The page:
Portable Solar Panels For Cruisers

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The good folks over at Ocean Planet Energy are selling these foldable and portable solar panels.

A couple of these will provide a cruising boat with around 100 amp hours at 12 volts over the course of a reasonably sunny day at anchor.

To me this is a way better idea, at least to supplement a reasonable number of fixed panels, a good cruiser’s alternator, and possibly a hydro-generator for offshore use, than festooning a boat with a huge unseamanlike fixed solar array.

Might even get one of these for our J/109, and I also think this, or something like it, could be a great solution for many Adventure 40 owners.

Great Risk Quote

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You should obsess over risks that do permanent damage and care little about risks that do temporary harm, but the opposite is more common.

Morgan Housel

Morgan is one of the best thinkers about financial risk around. Often his thoughts apply to offshore voyaging too.

This one applies best to the majority of cruisers who worry about lithium battery load dumps blowing the diodes in their alternators, a comparatively easy problem to fix, and completely miss the much greater risks from load dumps.

Batteries And Generators Are Different Things

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It drives me crazy when sales people suggest that installing their lithium batteries automatically means we don’t need a generator.

Batteries are a storage device, generators are…wait for it…a generation device. They are different things.

Sure, installing a larger capacity battery bank (of any chemistry) might mean that we can anchor for longer, or sail for longer, without starting a charging source, but eventually, and in some way, those batteries will need charging…duh.

And if we have enough solar to never need a generator, then we might not even need lithium batteries.

Point being that confusing this basic difference between batteries and generators, sets us up to make bad system design decisions…and often spend our money unnecessarily.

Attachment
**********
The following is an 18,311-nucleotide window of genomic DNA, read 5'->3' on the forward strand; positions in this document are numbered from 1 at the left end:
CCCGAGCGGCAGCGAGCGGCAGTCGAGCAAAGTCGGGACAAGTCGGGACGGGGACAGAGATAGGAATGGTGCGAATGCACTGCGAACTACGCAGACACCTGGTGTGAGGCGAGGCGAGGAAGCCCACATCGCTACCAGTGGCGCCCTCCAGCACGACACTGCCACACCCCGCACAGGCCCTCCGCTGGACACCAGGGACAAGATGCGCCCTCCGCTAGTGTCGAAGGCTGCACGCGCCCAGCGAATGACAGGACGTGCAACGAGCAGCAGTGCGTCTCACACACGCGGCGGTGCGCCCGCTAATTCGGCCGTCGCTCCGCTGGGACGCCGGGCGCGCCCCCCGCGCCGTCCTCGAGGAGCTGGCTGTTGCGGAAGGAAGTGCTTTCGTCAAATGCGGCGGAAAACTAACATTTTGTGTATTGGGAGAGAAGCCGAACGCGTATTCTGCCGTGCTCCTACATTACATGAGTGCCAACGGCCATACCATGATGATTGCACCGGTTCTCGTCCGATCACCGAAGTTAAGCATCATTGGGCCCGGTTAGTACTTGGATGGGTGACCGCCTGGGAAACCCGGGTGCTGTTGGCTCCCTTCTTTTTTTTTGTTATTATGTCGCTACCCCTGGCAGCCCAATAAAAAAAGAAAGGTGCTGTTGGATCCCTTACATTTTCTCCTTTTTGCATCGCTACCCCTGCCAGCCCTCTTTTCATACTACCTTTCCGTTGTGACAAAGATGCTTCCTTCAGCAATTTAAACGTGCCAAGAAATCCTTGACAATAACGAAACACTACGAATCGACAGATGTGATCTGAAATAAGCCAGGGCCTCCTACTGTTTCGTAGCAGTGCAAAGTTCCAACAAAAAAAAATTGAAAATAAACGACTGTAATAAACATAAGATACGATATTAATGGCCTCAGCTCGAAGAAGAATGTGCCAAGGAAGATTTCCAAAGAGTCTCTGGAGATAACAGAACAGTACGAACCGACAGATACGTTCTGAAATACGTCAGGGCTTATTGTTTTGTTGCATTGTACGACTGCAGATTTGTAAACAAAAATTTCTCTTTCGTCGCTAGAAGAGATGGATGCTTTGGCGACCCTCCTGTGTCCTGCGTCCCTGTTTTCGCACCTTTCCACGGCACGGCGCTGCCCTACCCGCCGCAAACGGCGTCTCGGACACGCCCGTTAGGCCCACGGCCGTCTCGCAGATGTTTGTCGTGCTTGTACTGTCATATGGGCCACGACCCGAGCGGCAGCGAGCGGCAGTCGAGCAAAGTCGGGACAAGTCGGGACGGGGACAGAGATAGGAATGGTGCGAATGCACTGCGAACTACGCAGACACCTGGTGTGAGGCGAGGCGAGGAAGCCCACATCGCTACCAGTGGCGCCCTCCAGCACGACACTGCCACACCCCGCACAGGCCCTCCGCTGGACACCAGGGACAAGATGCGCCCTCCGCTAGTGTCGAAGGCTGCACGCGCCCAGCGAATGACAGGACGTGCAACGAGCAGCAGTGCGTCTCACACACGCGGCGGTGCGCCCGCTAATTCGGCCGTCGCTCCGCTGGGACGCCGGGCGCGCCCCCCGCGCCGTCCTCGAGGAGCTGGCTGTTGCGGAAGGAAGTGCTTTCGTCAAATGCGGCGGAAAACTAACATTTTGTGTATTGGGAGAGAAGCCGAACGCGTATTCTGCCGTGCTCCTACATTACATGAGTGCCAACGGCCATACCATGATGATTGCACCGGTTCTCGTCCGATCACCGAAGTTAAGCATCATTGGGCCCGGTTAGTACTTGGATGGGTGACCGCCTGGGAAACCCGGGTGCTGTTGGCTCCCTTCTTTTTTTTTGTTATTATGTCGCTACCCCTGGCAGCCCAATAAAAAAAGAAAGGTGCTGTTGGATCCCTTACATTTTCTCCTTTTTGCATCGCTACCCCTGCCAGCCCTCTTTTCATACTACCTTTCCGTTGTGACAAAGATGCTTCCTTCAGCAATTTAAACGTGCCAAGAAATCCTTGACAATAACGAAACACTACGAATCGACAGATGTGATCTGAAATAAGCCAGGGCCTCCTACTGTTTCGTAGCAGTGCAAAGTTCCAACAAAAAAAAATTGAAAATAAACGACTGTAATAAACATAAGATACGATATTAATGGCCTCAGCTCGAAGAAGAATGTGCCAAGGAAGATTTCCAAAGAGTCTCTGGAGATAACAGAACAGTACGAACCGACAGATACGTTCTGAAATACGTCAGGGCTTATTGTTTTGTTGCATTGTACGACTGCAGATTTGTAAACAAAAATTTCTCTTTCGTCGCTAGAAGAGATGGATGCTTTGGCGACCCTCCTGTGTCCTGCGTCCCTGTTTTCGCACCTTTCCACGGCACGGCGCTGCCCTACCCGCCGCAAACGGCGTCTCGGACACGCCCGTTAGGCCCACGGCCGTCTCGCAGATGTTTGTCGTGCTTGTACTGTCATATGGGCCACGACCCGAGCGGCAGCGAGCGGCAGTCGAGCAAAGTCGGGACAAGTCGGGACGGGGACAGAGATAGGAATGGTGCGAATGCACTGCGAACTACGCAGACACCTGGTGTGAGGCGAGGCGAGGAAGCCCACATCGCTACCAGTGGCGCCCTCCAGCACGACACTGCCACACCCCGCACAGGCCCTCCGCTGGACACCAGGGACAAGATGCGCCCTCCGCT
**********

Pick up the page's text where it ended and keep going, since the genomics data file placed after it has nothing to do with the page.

Navico should know better.

More on the generator decision here (needs updating).

ABYC Bans Twin Busses For Lithium

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Turns out that the new ABYC E13 standard for lithium battery installations on boats in effect bans separate busses for loads and charging sources. (Thanks to member Rick for pointing this out.)

13.7.2.1A BMS shall respond to any conditions outside the SOE by activating the output disconnect device.

My guess, and hope, is that this is probably the result of poor drafting, rather than intended. The problem, of course, is the word output.

In my view, compelling the BMS to dump the loads just because of an overcharge does not increase safety, it decreases it, since load dumps are dangerous in and of themselves and overcharge is the most likely scenario to cause a disconnect.

Hopefully ABYC will fix what I believe to be a mistake soon. Banning something that most industry experts I have talked to consider much better design (separate charge and load busses) does their credibility no good at all.

Balmar Battery Monitor On-Test

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After two months and four defects:

  1. Bad cable.
  2. Despite paying full price we were shipped a beta test shunt that could not be updated to latest software.
  3. Ditto the display which did not have enough memory for the latest software.
  4. The final problem was a bug in the iPhone up-date software that it seems that Balmar’s support techs don’t know about, since they didn’t tell me when I called, even though it’s on their site. Big shout to member Michael for pointing that out.

I finally got the SG200 we bought for our J/109 working. I will write a review once I have more experience with it.

Most “Drop In” Lithium Batteries Not ABYC Compliant

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The way I read this, batteries with BMSs that do not communicate are now obsolete:

If a shutdown condition is approaching a battery system should notify the operator with a visual and/or audible alarm before disconnecting the battery from the DC system.

ABYC E13-7

I think ABYC should have required all BMS to be able to communicate with charging sources. This could be as simple as a set of contacts, but CANBus is better. More here on why. And here on ways to do that.

Victron Chargers Rock

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I’m loving this little charger I bought. I will write more in an upcoming article, but the ability to check out, on my phone, exactly what happened in the last charge cycle is amazing. Tells me a lot about battery health and how to set up the charger best for our usage.